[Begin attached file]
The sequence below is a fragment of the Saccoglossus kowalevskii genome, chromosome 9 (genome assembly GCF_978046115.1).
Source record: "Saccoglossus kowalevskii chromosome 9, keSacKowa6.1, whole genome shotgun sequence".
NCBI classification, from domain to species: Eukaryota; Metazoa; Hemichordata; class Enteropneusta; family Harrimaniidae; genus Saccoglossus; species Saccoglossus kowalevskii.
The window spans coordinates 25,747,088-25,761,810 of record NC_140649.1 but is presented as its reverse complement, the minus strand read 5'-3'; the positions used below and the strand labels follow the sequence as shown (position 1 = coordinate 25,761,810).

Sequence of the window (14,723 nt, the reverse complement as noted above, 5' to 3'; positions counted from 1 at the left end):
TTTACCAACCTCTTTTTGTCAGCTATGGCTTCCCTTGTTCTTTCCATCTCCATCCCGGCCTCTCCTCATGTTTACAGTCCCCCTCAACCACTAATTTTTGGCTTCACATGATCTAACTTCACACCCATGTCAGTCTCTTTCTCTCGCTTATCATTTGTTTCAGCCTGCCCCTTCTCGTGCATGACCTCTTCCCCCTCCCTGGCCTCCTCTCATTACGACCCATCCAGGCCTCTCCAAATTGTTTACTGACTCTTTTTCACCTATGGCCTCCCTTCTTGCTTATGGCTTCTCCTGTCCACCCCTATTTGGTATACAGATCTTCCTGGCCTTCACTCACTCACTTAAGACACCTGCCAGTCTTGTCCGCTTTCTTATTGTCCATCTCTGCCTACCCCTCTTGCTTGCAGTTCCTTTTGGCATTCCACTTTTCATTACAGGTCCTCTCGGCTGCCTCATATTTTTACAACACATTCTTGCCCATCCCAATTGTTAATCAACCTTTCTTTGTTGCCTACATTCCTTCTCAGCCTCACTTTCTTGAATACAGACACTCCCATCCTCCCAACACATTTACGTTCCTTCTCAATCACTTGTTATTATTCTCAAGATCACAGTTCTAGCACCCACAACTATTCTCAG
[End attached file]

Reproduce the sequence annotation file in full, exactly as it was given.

The sequence below is a fragment of the Saccoglossus kowalevskii genome, chromosome 9 (genome assembly GCF_978046115.1).
Source record: "Saccoglossus kowalevskii chromosome 9, keSacKowa6.1, whole genome shotgun sequence".
NCBI classification, from domain to species: Eukaryota; Metazoa; Hemichordata; class Enteropneusta; family Harrimaniidae; genus Saccoglossus; species Saccoglossus kowalevskii.
The window spans coordinates 25,747,088-25,761,810 of record NC_140649.1 but is presented as its reverse complement, the minus strand read 5'-3'; the positions used below and the strand labels follow the sequence as shown (position 1 = coordinate 25,761,810).

Sequence of the window (14,723 nt, the reverse complement as noted above, 5' to 3'; positions counted from 1 at the left end):
TTTACCAACCTCTTTTTGTCAGCTATGGCTTCCCTTGTTCTTTCCATCTCCATCCCGGCCTCTCCTCATGTTTACAGTCCCCCTCAACCACTAATTTTTGGCTTCACATGATCTAACTTCACACCCATGTCAGTCTCTTTCTCTCGCTTATCATTTGTTTCAGCCTGCCCCTTCTCGTGCATGACCTCTTCCCCCTCCCTGGCCTCCTCTCATTACGACCCATCCAGGCCTCTCCAAATTGTTTACTGACTCTTTTTCACCTATGGCCTCCCTTCTTGCTTATGGCTTCTCCTGTCCACCCCTATTTGGTATACAGATCTTCCTGGCCTTCACTCACTCACTTAAGACACCTGCCAGTCTTGTCCGCTTTCTTATTGTCCATCTCTGCCTACCCCTCTTGCTTGCAGTTCCTTTTGGCATTCCACTTTTCATTACAGGTCCTCTCGGCTGCCTCATATTTTTACAACACATTCTTGCCCATCCCAATTGTTAATCAACCTTTCTTTGTTGCCTACATTCCTTCTCAGCCTCACTTTCTTGAATACAGACACTCCCATCCTCCCAACACATTTACGTTCCTTCTCAATCACTTGTTATTATTCTCAAGATCACAGTTCTAGCACCCACAACTATTCTCAG